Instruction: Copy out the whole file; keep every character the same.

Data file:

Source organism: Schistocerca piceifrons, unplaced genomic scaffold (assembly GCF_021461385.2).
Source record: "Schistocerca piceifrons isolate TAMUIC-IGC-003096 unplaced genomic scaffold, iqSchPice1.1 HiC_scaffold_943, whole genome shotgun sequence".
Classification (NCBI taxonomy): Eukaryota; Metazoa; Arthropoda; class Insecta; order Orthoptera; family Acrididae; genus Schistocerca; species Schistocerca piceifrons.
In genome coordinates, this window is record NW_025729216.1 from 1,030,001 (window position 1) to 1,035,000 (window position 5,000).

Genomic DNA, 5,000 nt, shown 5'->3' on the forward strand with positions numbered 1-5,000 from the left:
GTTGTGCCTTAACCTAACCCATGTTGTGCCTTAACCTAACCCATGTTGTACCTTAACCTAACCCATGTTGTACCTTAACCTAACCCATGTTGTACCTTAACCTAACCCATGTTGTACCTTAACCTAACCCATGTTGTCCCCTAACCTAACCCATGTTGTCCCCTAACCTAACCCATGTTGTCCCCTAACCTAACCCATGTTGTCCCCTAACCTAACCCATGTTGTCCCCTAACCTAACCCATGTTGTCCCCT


Source organism: Schistocerca piceifrons, unplaced genomic scaffold (assembly GCF_021461385.2).
Source record: "Schistocerca piceifrons isolate TAMUIC-IGC-003096 unplaced genomic scaffold, iqSchPice1.1 HiC_scaffold_943, whole genome shotgun sequence".
Classification (NCBI taxonomy): Eukaryota; Metazoa; Arthropoda; class Insecta; order Orthoptera; family Acrididae; genus Schistocerca; species Schistocerca piceifrons.
In genome coordinates, this window is record NW_025729216.1 from 1,030,001 (window position 1) to 1,035,000 (window position 5,000).

Genomic DNA, 5,000 nt, shown 5'->3' on the forward strand with positions numbered 1-5,000 from the left:
GTTGTGCCTTAACCTAACCCATGTTGTGCCTTAACCTAACCCATGTTGTACCTTAACCTAACCCATGTTGTACCTTAACCTAACCCATGTTGTACCTTAACCTAACCCATGTTGTACCTTAACCTAACCCATGTTGTCCCCTAACCTAACCCATGTTGTCCCCTAACCTAACCCATGTTGTCCCCTAACCTAACCCATGTTGTCCCCTAACCTAACCCATGTTGTCCCCTAACCTAACCCATGTTGTCCCCT